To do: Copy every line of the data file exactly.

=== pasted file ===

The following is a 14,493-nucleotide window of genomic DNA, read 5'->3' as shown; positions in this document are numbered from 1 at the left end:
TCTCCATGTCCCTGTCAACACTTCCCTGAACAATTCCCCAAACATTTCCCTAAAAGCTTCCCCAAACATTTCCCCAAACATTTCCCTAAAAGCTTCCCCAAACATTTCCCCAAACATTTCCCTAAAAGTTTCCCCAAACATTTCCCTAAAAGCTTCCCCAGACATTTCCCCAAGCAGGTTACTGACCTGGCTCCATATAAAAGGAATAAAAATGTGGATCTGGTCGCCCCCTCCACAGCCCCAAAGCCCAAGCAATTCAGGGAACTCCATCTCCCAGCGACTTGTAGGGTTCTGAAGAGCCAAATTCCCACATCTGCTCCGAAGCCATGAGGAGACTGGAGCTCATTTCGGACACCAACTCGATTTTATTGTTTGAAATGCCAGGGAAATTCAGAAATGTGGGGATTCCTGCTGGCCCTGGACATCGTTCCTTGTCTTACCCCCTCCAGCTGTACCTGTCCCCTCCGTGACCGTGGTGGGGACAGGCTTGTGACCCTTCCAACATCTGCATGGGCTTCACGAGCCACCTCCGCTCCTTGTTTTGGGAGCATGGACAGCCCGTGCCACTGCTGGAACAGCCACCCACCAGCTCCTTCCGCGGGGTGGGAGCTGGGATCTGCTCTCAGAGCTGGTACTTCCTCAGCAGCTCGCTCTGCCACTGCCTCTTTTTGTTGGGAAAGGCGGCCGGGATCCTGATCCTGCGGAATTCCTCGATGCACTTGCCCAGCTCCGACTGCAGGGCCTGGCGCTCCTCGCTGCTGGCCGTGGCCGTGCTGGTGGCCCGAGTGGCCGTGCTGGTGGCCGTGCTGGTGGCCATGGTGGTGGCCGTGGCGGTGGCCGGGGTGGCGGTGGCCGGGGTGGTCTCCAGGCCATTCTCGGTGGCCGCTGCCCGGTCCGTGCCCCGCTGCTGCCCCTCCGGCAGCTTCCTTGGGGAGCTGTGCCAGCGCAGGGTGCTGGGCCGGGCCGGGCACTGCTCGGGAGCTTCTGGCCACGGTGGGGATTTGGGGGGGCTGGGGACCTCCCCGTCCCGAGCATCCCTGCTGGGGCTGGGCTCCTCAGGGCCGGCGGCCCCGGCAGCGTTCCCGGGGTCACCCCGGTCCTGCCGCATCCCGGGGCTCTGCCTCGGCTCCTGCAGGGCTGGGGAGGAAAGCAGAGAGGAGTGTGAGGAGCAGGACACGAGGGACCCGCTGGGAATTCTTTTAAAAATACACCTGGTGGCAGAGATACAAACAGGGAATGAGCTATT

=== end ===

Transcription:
The following is a 14,493-nucleotide window of genomic DNA, read 5'->3' as shown; positions in this document are numbered from 1 at the left end:
TCTCCATGTCCCTGTCAACACTTCCCTGAACAATTCCCCAAACATTTCCCTAAAAGCTTCCCCAAACATTTCCCCAAACATTTCCCTAAAAGCTTCCCCAAACATTTCCCCAAACATTTCCCTAAAAGTTTCCCCAAACATTTCCCTAAAAGCTTCCCCAGACATTTCCCCAAGCAGGTTACTGACCTGGCTCCATATAAAAGGAATAAAAATGTGGATCTGGTCGCCCCCTCCACAGCCCCAAAGCCCAAGCAATTCAGGGAACTCCATCTCCCAGCGACTTGTAGGGTTCTGAAGAGCCAAATTCCCACATCTGCTCCGAAGCCATGAGGAGACTGGAGCTCATTTCGGACACCAACTCGATTTTATTGTTTGAAATGCCAGGGAAATTCAGAAATGTGGGGATTCCTGCTGGCCCTGGACATCGTTCCTTGTCTTACCCCCTCCAGCTGTACCTGTCCCCTCCGTGACCGTGGTGGGGACAGGCTTGTGACCCTTCCAACATCTGCATGGGCTTCACGAGCCACCTCCGCTCCTTGTTTTGGGAGCATGGACAGCCCGTGCCACTGCTGGAACAGCCACCCACCAGCTCCTTCCGCGGGGTGGGAGCTGGGATCTGCTCTCAGAGCTGGTACTTCCTCAGCAGCTCGCTCTGCCACTGCCTCTTTTTGTTGGGAAAGGCGGCCGGGATCCTGATCCTGCGGAATTCCTCGATGCACTTGCCCAGCTCCGACTGCAGGGCCTGGCGCTCCTCGCTGCTGGCCGTGGCCGTGCTGGTGGCCCGAGTGGCCGTGCTGGTGGCCGTGCTGGTGGCCATGGTGGTGGCCGTGGCGGTGGCCGGGGTGGCGGTGGCCGGGGTGGTCTCCAGGCCATTCTCGGTGGCCGCTGCCCGGTCCGTGCCCCGCTGCTGCCCCTCCGGCAGCTTCCTTGGGGAGCTGTGCCAGCGCAGGGTGCTGGGCCGGGCCGGGCACTGCTCGGGAGCTTCTGGCCACGGTGGGGATTTGGGGGGGCTGGGGACCTCCCCGTCCCGAGCATCCCTGCTGGGGCTGGGCTCCTCAGGGCCGGCGGCCCCGGCAGCGTTCCCGGGGTCACCCCGGTCCTGCCGCATCCCGGGGCTCTGCCTCGGCTCCTGCAGGGCTGGGGAGGAAAGCAGAGAGGAGTGTGAGGAGCAGGACACGAGGGACCCGCTGGGAATTCTTTTAAAAATACACCTGGTGGCAGAGATACAAACAGGGAATGAGCTATT